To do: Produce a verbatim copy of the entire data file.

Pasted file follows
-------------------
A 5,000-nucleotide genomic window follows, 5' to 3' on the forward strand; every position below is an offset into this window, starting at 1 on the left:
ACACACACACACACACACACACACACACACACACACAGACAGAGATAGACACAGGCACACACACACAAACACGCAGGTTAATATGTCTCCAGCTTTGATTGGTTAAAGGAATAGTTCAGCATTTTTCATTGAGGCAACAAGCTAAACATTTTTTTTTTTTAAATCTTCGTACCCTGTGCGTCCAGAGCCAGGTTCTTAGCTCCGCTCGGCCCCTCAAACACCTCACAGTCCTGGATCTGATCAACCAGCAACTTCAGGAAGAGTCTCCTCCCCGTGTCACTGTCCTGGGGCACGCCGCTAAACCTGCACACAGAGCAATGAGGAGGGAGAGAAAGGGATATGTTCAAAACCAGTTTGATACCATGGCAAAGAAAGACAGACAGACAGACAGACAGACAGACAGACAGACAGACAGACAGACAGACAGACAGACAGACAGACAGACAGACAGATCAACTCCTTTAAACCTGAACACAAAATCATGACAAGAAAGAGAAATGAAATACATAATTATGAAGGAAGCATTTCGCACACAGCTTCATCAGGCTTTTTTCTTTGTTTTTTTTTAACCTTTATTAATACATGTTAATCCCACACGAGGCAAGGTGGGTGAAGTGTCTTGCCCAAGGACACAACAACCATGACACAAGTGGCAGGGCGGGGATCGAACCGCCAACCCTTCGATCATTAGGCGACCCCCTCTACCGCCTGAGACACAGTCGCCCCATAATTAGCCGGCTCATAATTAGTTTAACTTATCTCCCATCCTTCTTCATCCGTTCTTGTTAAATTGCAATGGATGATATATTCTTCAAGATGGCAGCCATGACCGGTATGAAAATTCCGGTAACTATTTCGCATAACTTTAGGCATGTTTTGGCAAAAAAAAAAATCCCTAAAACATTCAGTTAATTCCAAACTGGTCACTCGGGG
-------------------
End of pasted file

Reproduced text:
A 5,000-nucleotide genomic window follows, 5' to 3' on the forward strand; every position below is an offset into this window, starting at 1 on the left:
ACACACACACACACACACACACACACACACACACACAGACAGAGATAGACACAGGCACACACACACAAACACGCAGGTTAATATGTCTCCAGCTTTGATTGGTTAAAGGAATAGTTCAGCATTTTTCATTGAGGCAACAAGCTAAACATTTTTTTTTTTTAAATCTTCGTACCCTGTGCGTCCAGAGCCAGGTTCTTAGCTCCGCTCGGCCCCTCAAACACCTCACAGTCCTGGATCTGATCAACCAGCAACTTCAGGAAGAGTCTCCTCCCCGTGTCACTGTCCTGGGGCACGCCGCTAAACCTGCACACAGAGCAATGAGGAGGGAGAGAAAGGGATATGTTCAAAACCAGTTTGATACCATGGCAAAGAAAGACAGACAGACAGACAGACAGACAGACAGACAGACAGACAGACAGACAGACAGACAGACAGACAGACAGACAGACAGATCAACTCCTTTAAACCTGAACACAAAATCATGACAAGAAAGAGAAATGAAATACATAATTATGAAGGAAGCATTTCGCACACAGCTTCATCAGGCTTTTTTCTTTGTTTTTTTTTAACCTTTATTAATACATGTTAATCCCACACGAGGCAAGGTGGGTGAAGTGTCTTGCCCAAGGACACAACAACCATGACACAAGTGGCAGGGCGGGGATCGAACCGCCAACCCTTCGATCATTAGGCGACCCCCTCTACCGCCTGAGACACAGTCGCCCCATAATTAGCCGGCTCATAATTAGTTTAACTTATCTCCCATCCTTCTTCATCCGTTCTTGTTAAATTGCAATGGATGATATATTCTTCAAGATGGCAGCCATGACCGGTATGAAAATTCCGGTAACTATTTCGCATAACTTTAGGCATGTTTTGGCAAAAAAAAAAATCCCTAAAACATTCAGTTAATTCCAAACTGGTCACTCGGGG